On a side note: recognition interfaces always have the potentially dangerous side effect of influencing and manipulating the user’s behavior. Perhaps the user was headed to “research” but then redirected to “recipes” instead. Or in the case of commonly visited pages being displayed on a new tab (Safari, Chrome): “I was going to get work done, but instead I went to slashdot and digg.” This is one of the reasons that we want to have a home tab. The home tab lets us have an interface that is entirely recognition based, rich, functional, but distracting as hell. And the new tab can remain purely recall based, a blank zen sea of perfect nothingness, but by itself completely useless.
2. History and Bookmarks are displayed in the content area
Perhaps the most obvious way in which bookmarks and history can be fully integrated into the Web browsing experience is by rendering them not in a sidebar or separate window, but in the content area itself. The content area has a lot of nice properties: This gives us enough space to display thumbnails of bookmarks and history which allows users to quickly identify pages that they have seen before with a broad glance (we have an uncanny ability to remember colors and images and lizards). Additionally, the content area can be combined with a hierarchical sidebar for a traditional two pane organization interface.
3. These content area pages are part of your back/forward navigation queue
Another nice property of displaying bookmarks and history ranges in the content area is that these locally hosted meta-pages can enter into the user’s back and forward queue. So for instance, you can go to your folder of bills, pay the first bill, and then return back to the bills folder to pay the next one. Or if you are scanning your favorite sources of news, you can use the back button to take you to the page that contains the rest of the sites you like to read.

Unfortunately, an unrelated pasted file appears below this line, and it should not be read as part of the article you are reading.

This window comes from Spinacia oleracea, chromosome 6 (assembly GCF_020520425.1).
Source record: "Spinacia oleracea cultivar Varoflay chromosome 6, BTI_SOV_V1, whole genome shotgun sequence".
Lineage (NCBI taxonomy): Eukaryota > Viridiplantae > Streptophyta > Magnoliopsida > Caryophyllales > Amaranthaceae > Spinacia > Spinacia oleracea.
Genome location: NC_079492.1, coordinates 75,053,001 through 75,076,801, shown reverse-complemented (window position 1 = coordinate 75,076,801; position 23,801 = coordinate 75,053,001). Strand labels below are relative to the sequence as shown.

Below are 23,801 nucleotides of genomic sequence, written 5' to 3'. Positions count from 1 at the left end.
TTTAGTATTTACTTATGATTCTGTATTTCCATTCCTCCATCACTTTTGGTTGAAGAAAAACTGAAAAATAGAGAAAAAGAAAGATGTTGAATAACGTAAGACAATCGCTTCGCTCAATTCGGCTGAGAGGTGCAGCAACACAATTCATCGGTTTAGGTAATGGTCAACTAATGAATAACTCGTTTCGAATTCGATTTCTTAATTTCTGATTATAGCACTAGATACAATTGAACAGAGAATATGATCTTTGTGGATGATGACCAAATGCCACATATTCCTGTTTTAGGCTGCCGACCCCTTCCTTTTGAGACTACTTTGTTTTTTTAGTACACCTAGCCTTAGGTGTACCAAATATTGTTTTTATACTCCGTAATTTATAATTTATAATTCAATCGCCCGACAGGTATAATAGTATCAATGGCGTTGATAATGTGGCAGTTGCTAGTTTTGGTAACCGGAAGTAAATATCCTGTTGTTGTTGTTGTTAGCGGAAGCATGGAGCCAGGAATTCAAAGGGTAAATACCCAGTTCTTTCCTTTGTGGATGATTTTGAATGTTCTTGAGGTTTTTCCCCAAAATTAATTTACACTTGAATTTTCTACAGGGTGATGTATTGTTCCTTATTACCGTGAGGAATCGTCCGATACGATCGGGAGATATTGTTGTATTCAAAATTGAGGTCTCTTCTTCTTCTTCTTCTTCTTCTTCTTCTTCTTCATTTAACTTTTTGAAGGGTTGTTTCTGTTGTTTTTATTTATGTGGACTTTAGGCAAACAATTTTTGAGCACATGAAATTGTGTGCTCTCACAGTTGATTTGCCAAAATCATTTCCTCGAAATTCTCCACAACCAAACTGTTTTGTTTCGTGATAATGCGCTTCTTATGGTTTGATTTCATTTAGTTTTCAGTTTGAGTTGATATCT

4. You can navigate directly to a collection of bookmarks, or a range of history…
Of all of the aspects of integration, this is the one that I am the most excited about…
Search + Browse Operations: the Best of Both Worlds
Above I stated that it isn’t about which interface is better, search or browse, but which is the most effective for the particular task. Does the user need recognition-based, but slow, or recall-based, but fast. But there is also a third option, which is to seamlessly merge the search and browse interfaces, and create a UI that is perfectly optimized with the user’s ability to recall specific or general information, while minimizing the time spent navigating!
Here is what I mean: even if you can’t recall the information you want down to the most specific level of detail, you search on the slightly more general information that you do remember, and then browse from one step out.